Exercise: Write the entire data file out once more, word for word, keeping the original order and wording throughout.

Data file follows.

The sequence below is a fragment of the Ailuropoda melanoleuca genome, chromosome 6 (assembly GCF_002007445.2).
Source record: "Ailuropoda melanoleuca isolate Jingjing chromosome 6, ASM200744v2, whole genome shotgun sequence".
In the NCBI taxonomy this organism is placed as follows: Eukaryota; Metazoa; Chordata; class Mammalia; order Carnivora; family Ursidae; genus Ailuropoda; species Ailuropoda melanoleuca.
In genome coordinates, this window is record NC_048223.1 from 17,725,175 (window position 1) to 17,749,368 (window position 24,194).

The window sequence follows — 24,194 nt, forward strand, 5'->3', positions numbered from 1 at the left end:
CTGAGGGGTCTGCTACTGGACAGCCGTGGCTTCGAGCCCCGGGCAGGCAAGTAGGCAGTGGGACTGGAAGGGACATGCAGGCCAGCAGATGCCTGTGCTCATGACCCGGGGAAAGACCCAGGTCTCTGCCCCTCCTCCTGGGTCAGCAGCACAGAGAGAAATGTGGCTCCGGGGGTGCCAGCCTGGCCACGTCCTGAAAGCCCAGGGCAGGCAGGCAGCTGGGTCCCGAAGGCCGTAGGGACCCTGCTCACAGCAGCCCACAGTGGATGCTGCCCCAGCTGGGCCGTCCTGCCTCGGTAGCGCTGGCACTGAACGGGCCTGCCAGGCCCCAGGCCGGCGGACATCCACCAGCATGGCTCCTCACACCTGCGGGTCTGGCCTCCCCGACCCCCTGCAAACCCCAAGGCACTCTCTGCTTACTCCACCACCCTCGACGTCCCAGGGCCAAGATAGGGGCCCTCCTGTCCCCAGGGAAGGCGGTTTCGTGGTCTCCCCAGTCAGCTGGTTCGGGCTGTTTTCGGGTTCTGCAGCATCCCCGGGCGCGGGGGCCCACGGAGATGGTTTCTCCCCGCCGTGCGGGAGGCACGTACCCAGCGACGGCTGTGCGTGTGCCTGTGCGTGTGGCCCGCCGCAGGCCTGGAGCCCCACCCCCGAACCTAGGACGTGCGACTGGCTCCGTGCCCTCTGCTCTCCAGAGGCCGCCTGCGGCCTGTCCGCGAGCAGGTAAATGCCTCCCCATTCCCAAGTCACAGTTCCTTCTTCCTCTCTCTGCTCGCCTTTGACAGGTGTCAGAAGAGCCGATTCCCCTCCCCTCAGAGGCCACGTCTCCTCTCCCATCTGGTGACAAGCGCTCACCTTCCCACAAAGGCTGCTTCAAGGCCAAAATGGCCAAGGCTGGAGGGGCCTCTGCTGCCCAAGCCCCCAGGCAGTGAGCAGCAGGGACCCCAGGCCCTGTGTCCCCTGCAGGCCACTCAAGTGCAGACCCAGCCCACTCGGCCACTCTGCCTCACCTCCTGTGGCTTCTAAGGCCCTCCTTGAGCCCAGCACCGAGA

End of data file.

The sequence below is a fragment of the Ailuropoda melanoleuca genome, chromosome 6 (assembly GCF_002007445.2).
Source record: "Ailuropoda melanoleuca isolate Jingjing chromosome 6, ASM200744v2, whole genome shotgun sequence".
In the NCBI taxonomy this organism is placed as follows: Eukaryota; Metazoa; Chordata; class Mammalia; order Carnivora; family Ursidae; genus Ailuropoda; species Ailuropoda melanoleuca.
In genome coordinates, this window is record NC_048223.1 from 17,725,175 (window position 1) to 17,749,368 (window position 24,194).

The window sequence follows — 24,194 nt, forward strand, 5'->3', positions numbered from 1 at the left end:
CTGAGGGGTCTGCTACTGGACAGCCGTGGCTTCGAGCCCCGGGCAGGCAAGTAGGCAGTGGGACTGGAAGGGACATGCAGGCCAGCAGATGCCTGTGCTCATGACCCGGGGAAAGACCCAGGTCTCTGCCCCTCCTCCTGGGTCAGCAGCACAGAGAGAAATGTGGCTCCGGGGGTGCCAGCCTGGCCACGTCCTGAAAGCCCAGGGCAGGCAGGCAGCTGGGTCCCGAAGGCCGTAGGGACCCTGCTCACAGCAGCCCACAGTGGATGCTGCCCCAGCTGGGCCGTCCTGCCTCGGTAGCGCTGGCACTGAACGGGCCTGCCAGGCCCCAGGCCGGCGGACATCCACCAGCATGGCTCCTCACACCTGCGGGTCTGGCCTCCCCGACCCCCTGCAAACCCCAAGGCACTCTCTGCTTACTCCACCACCCTCGACGTCCCAGGGCCAAGATAGGGGCCCTCCTGTCCCCAGGGAAGGCGGTTTCGTGGTCTCCCCAGTCAGCTGGTTCGGGCTGTTTTCGGGTTCTGCAGCATCCCCGGGCGCGGGGGCCCACGGAGATGGTTTCTCCCCGCCGTGCGGGAGGCACGTACCCAGCGACGGCTGTGCGTGTGCCTGTGCGTGTGGCCCGCCGCAGGCCTGGAGCCCCACCCCCGAACCTAGGACGTGCGACTGGCTCCGTGCCCTCTGCTCTCCAGAGGCCGCCTGCGGCCTGTCCGCGAGCAGGTAAATGCCTCCCCATTCCCAAGTCACAGTTCCTTCTTCCTCTCTCTGCTCGCCTTTGACAGGTGTCAGAAGAGCCGATTCCCCTCCCCTCAGAGGCCACGTCTCCTCTCCCATCTGGTGACAAGCGCTCACCTTCCCACAAAGGCTGCTTCAAGGCCAAAATGGCCAAGGCTGGAGGGGCCTCTGCTGCCCAAGCCCCCAGGCAGTGAGCAGCAGGGACCCCAGGCCCTGTGTCCCCTGCAGGCCACTCAAGTGCAGACCCAGCCCACTCGGCCACTCTGCCTCACCTCCTGTGGCTTCTAAGGCCCTCCTTGAGCCCAGCACCGAGA